If you’re thinking of activating your ‘out of office’ email response indefinitely and working for yourself instead, read this first.

Were I asked to compile a list of things I don’t miss about working 9-5 it would include self-explanatory bullet points like commuting, being forced to meal prep lunches, and begging my boss for annual leave. As for what I yearn for about an office environment? You can be sure that water-cooler moments with colleagues, brainstorm sessions, work perks, and meeting new people feature high on the list. Oh, and free coffee!

It is almost like I blinked and a year has passed since my last experience of a full-time office grind. The transition to working completely for myself certainly had its highs and lows - and in fact was initially more of a necessity than a choice as I found searching for a reliable, steady gig rather fruitless.

Image via Instagram/Neuehouse

Image via Instagram/Neuehouse

Full disclosure: I am absolutely horrendous with budgeting and I have always spent my money as soon as it lands in my bank account. Therefore the notion of not receiving a steady pay cheque and/or paid time off were two major deterrents I faced when projecting whether I could survive outside of traditional employment. I also felt extremely skeptical that writing full time could be a viable career.... spoiler: it can.

For better and for poorer (!) it’s been a great learning curve working for myself thus far. The paid projects are becoming more frequent, and I’m learning to be proud of what I can offer as an independent contractor.

Tempted to make the transition? Consider this your career care package before making the leap.


Money might be the elephant in the room, but you do need to address it. Consider how much you need to comfortably survive each month, taking into account both rent, food, and utilities, alongside luxuries like socialising. Then consider how many jobs you will actively have to take on to afford these monthly costs - more importantly, determine whether you actually have the ability/passion to complete this work.

For most people, it’s a good idea to have a ‘rainy day’ stash containing enough to cover three months worth of expenses before you quit your day job. Don’t forget, it often takes a minimum of 30 days for invoices to clear, so having some pennies to fall back on is a wise move.


People often think that those who work from home rarely change out of their pajamas, and that they take leisurely lunches in front of daytime TV soaps. While this might be true for some, in reality it is essential that freelancers also stick to some sort of schedule.

For me, the most productive days start with a 7am workout and being at my laptop showered by 9am with a coffee answering emails. Even if my office is my kitchen table, or a local coffee shop, an early start forces me out of the bed and into work mode. When there’s no one to technically ‘show up’ for - you have got to learn how to be strict on yourself.

Always Look for More Work

In reality, employers probably won’t come to you as you start out. Try to get the ball rolling immediately and don't slack on keeping the word out there. Whether it’s pitching articles to publishers, contacting brands, or asking to meet prospective clients for lunch; the more projects you obtain and deliver on, the more your reputation grows.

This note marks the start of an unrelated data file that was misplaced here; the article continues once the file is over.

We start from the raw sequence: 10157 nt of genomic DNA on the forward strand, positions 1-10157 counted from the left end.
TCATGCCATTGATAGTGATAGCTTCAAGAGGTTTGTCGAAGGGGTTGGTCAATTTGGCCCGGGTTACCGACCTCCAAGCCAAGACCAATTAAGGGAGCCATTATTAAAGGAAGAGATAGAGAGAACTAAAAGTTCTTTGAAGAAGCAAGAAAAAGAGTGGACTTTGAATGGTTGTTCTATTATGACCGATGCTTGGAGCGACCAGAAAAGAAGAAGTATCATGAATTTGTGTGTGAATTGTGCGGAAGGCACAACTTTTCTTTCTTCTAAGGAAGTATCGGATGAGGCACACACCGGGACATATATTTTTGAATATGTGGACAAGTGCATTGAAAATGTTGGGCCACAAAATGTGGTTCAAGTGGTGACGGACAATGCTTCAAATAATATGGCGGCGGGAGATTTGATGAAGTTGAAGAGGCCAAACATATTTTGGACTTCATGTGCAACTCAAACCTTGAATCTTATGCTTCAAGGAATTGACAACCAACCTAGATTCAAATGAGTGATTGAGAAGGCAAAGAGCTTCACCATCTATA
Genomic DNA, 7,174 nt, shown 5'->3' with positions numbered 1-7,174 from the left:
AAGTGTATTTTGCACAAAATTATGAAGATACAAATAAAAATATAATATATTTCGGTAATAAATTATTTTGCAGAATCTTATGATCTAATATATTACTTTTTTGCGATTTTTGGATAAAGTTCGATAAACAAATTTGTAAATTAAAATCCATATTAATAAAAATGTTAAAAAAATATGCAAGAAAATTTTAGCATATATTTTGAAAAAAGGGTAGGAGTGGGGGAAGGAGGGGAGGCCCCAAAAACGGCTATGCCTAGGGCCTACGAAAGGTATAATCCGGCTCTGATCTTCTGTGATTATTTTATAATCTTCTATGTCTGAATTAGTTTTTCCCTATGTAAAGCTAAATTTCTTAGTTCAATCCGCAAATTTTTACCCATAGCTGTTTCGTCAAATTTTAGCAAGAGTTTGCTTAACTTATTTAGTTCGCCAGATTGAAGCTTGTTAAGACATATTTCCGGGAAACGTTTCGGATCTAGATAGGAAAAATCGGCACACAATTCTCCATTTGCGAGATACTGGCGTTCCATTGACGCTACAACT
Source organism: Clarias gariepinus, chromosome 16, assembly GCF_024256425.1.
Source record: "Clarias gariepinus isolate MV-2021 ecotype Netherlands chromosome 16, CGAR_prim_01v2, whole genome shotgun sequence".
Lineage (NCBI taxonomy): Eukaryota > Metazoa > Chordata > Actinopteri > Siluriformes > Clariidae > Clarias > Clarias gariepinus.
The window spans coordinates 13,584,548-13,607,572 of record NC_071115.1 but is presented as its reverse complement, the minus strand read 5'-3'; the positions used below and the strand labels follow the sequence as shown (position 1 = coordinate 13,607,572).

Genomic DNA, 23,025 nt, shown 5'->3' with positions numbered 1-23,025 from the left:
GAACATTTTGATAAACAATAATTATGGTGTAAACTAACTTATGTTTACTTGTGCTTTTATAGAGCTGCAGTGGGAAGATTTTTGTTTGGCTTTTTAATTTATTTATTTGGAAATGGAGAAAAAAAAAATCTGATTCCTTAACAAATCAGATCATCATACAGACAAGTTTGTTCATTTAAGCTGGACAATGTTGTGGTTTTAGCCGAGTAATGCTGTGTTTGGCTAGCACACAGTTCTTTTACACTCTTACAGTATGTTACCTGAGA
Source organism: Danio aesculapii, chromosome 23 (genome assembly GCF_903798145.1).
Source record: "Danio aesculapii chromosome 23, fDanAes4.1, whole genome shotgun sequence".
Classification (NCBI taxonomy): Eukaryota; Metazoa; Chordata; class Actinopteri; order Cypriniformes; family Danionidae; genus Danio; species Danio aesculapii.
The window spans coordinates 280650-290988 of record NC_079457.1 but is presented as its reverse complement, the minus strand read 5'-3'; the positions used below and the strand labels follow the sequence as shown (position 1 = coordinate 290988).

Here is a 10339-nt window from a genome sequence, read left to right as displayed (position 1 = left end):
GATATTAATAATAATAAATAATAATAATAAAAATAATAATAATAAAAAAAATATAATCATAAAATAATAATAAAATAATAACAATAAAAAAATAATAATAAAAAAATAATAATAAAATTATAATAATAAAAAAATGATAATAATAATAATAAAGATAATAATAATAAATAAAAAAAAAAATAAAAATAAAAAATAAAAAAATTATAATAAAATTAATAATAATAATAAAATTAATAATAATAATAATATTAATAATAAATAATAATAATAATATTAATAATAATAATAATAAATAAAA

Know Your Worth

Being aware of the industry average of a fair daily/hourly/weekly rates is absolutely vital to your success as a freelancer who can stand on their own two feet. Take into consideration what you would project your annual salary to be and use it to determine how much you should be paid per project. This fee is something you need to stick to and constantly re-evaluate so you are not being taken advantage of. Alas on the other hand, be careful not to oversell yourself. Be humble yet confident in your abilities and you will determine a justified rate.

Become an Authority

When I was a final year Journalism student, my professor (the head of my course) told me in front of the class that I would never find work if I only wanted to write about “fluff” (fashion, lifestyle, and women's interests in general). I’ve heard he’s still peddling this line to his fledgling students. With all due respect, as a writer, it’s quite imperative that you are extremely knowledgeable about your most passionate subject. I’ve found that it’s actually more lucrative to be a trusted authority on one thing - whether it’s food photography, fashion styling, fitness writing, or music reviews. Nail your craft and you will always find work.

Promote Yourself

This can be the most draining and taxing element of working for yourself. However, an impressive LinkedIn page, a sleek online portfolio, or an awe-inspiring Instagram that showcases your work will ensure you have the best possible representation of yourself and keep people coming your way.

Invest in Yourself

Don’t be afraid to spend some of your hard earned cash re-investing money in your new venture. Business cards, networking opportunities, and equipment obviously don’t grow on trees and can end up an after thought. However, taking once off financial hits might just propel you even further forward. Just remember to keep receipts of your outgoings.

Housekeeping: The following link on CitizensInformation.ie is a fantastic primer about the ins and outs of tax, PRSI, company registrations, allowances, and more.

Search for work on sites like Upwork, Indeed, Simply Hired, Irish Jobs, LinkedIn, and Career Jet.

For co-working spaces, check out Flex Huddle, We Work Dublin, TCube, Republic of Work (Cork), Dogpatch Labs and Iconic Offices.

Read how Irish illustrator Laura Callaghan - who works for Nike, Adidas, and NYLON - got her start here.